The results obtained for the hydroformylation of allyl alcohol with formaldehyde catalyzed by rhodium systems containing phosphine ligands differ somewhat to those obtained for the reaction of 1-hexene [13, 14] and styrene with formaldehyde by using the same catalytic systems. In fact, for the hydroformylation of simple alkenes (1-hexene and styrene), the order of catalytic activity is Rh/2dppe > Rh/dppe > Rh/triphos > Rh/nPPh3, whereas for the hydroformylation of allyl alcohol (an alkene with oxygen atom in β position), the order is Rh/2dppe > Rh/nPPh3 > Rh/dppe > Rh/triphos. The higher activity of the Rh/nPPh3 systems for the hydroformylation of allyl alcohol compared with simple alkenes may be explained by the coordination of the OH group of the substrate to the metal center, which should hinder the decarbonylation of the formyl group; the coordination of OH group of the substrate to the metal center has been reported by Seok et al [11] for the hydroformylation of allyl alcohol and acrolein catalyzed by RhH(CO)(PPh3)3. Although the hydroformylation of alkenes with formaldehyde catalyzed by Rh/2dppe proceeds via hydroacylation mechanism [24], the reaction catalyzed by Rh/nPPh3 and Rh/1dppe systems probably proceeds through a classic mechanisms in view of experimental evidences obtained in the coordination chemistry reported in the present work (vide infra). In fact, the Rh/3PPh3 system is a more active precatalyst than Rh/dppe one for the alkene hydroformylation under syngas conditions.

For comparative effects, Table 3 shows the measured reaction rates for the hydroformylation with formaldehyde of some olefins catalyzed by [Rh(dppe)2]acac, the most active precatalyst. 3,3-Dimethylbut-1-ene and 2,3-dimethylbut-1-ene were hydroformylated exclusively to their corresponding linear products (4,4- and 3,4-dimethylpentanal, respectively), presumably due to steric impediments for the formation of the branched alkyl intermediates. As may be observed, the simple alkenes without steric effect (3,3-dimethyl-1-butene and 1-hexene) were hydroformylated faster than 2,3-dimehyl-1-butene at 100ºC, whereas styrene (vinyl arene), allyl alcohol (alkene with an oxygen in β position) and cyclohexene (cyclic alkene) require a higher temperature (130ºC). Finally, the internal alkene, 2,3-dimehyl-2-butene, was not hydroformylated under these reaction conditions due to steric hindrance. The order of reactivity of these alkenes is:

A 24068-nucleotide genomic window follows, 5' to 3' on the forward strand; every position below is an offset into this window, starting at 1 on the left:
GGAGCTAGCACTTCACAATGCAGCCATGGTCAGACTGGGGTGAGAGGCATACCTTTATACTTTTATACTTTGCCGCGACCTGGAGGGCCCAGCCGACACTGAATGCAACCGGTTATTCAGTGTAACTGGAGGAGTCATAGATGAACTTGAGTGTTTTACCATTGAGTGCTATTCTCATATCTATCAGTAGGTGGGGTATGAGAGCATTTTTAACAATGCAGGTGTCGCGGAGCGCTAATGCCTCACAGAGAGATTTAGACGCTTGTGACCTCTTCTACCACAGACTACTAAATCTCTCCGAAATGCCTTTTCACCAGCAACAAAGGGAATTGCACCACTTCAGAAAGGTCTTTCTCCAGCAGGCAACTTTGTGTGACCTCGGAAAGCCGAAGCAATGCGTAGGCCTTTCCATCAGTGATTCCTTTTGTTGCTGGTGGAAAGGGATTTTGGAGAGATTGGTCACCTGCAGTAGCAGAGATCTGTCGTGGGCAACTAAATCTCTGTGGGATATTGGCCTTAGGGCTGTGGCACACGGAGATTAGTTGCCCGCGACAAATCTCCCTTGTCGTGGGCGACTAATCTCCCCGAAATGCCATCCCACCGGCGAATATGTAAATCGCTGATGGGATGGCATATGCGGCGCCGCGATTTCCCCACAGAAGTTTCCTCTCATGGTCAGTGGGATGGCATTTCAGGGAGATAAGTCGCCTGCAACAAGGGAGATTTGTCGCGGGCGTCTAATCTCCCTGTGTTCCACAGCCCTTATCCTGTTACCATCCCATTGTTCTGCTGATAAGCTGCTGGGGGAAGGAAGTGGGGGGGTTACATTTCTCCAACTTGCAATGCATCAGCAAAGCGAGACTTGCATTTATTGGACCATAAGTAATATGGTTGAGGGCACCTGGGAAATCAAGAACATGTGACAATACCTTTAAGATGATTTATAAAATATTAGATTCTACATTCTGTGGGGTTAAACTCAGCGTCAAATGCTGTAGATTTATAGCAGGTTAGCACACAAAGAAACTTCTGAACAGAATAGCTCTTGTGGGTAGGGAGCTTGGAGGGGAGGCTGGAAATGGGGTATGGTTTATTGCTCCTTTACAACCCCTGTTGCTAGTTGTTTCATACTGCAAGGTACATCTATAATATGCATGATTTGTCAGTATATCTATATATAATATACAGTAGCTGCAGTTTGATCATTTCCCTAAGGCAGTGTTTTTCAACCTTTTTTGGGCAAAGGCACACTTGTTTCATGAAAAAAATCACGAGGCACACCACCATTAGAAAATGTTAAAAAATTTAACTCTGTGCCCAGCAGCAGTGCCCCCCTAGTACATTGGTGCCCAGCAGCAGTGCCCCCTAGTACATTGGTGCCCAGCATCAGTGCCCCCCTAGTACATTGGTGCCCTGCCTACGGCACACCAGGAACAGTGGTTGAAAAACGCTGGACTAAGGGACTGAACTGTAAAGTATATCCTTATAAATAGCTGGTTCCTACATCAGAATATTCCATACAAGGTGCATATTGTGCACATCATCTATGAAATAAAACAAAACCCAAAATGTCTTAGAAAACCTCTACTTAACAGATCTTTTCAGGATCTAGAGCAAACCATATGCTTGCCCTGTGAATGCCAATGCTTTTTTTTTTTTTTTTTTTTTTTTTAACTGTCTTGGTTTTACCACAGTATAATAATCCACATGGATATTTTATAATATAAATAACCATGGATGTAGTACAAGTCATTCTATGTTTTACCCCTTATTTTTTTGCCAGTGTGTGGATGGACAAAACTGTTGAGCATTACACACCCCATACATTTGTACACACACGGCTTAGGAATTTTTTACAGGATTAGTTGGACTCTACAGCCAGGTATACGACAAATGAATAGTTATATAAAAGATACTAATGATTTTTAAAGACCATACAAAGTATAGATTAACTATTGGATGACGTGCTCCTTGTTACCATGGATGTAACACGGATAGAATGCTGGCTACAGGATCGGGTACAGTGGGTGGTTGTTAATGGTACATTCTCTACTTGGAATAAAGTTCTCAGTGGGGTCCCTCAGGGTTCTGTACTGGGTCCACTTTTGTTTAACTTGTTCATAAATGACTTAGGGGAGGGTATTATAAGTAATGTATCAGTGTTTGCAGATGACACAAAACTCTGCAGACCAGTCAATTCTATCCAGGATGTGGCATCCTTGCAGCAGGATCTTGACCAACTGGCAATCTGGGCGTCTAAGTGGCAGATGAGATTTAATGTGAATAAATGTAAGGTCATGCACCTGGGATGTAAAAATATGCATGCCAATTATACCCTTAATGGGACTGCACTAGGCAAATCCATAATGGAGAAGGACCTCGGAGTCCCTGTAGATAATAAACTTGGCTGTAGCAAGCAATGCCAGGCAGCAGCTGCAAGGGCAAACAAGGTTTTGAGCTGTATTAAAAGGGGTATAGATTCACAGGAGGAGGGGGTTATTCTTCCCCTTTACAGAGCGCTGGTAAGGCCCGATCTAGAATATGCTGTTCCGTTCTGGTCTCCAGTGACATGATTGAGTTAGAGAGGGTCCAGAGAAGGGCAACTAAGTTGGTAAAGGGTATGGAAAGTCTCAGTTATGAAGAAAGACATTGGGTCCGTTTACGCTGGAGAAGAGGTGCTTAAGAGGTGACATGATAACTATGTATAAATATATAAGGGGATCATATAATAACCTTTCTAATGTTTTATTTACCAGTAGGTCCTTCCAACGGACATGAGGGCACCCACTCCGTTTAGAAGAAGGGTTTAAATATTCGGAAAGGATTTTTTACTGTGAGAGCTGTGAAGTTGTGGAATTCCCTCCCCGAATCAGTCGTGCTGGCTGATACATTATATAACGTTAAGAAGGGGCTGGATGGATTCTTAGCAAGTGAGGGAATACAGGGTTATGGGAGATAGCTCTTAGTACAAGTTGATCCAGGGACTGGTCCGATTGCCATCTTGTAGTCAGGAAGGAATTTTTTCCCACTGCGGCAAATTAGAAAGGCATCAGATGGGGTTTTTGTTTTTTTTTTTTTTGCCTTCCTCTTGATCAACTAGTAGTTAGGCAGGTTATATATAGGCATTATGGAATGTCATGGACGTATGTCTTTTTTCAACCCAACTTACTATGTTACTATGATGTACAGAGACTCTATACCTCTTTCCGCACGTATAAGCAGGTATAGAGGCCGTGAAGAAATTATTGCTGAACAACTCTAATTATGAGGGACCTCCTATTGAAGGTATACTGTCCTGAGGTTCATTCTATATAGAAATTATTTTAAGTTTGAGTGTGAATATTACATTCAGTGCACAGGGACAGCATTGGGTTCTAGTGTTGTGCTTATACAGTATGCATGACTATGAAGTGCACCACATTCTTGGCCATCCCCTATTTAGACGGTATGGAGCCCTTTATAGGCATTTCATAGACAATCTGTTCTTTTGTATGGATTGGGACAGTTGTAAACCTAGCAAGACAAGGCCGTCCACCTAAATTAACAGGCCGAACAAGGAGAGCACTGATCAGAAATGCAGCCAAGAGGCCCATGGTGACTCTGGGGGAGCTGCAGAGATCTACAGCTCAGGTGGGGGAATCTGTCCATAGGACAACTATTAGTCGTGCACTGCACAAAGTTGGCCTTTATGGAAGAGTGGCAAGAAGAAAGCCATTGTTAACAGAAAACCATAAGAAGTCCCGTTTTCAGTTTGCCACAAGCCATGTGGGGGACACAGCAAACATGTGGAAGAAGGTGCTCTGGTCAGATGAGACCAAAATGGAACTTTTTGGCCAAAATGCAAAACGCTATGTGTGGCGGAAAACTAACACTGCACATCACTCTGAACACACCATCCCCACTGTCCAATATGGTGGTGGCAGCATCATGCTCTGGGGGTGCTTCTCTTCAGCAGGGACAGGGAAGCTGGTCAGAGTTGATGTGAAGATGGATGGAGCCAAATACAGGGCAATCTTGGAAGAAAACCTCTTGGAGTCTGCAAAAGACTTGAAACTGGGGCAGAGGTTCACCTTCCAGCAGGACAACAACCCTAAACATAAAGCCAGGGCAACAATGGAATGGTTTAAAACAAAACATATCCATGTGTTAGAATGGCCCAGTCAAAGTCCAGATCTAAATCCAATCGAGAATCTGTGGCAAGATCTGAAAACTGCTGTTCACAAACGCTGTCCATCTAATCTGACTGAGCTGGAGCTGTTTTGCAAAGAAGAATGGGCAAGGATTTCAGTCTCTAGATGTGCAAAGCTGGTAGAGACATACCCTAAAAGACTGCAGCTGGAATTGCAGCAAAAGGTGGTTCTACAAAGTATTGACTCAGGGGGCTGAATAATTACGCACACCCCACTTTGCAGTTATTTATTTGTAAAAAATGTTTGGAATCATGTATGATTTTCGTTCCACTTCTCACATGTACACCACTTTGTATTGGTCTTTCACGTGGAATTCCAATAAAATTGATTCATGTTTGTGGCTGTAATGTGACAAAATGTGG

Table 3 Comparison of reaction rates for the olefin hydroformylation with formaldehyde catalyzed by [Rh(dppe)2]acac. 

Conditions: [Rh] = 1.7 x 10-3 M, [olefin] = 0.13 M, [CH2O] = 0.5 M, T = 100ºCa, 130ºCb; l/b = linear to branched ratio.

On the other hand, the l/b ratio was moderate for 1-hexene and styrene ( l/b = 1.7 and 2.0, respectively) whereas a highly linear regioselective hydroformylation was observed for allyl alcohol susbtrate ( l/b = 30). These results are interesting because the system Rh/2dppe catalyzes the hydroformylation with formaldehyde of either simple alkenes (aliphatic and cyclic alkenes and vinylarenes) or alkenes containing oxygen at the β position to the carbon-carbon double bond, contrary to the results obtained by Seok et al. [11], who found that the complex RhH(CO)(PPh3)3 was more active for the hydroformylation with formaldehyde of alkenes containing oxygen at the β position to the carbon-carbon double bond than for simple alkenes, for which lower activities were found.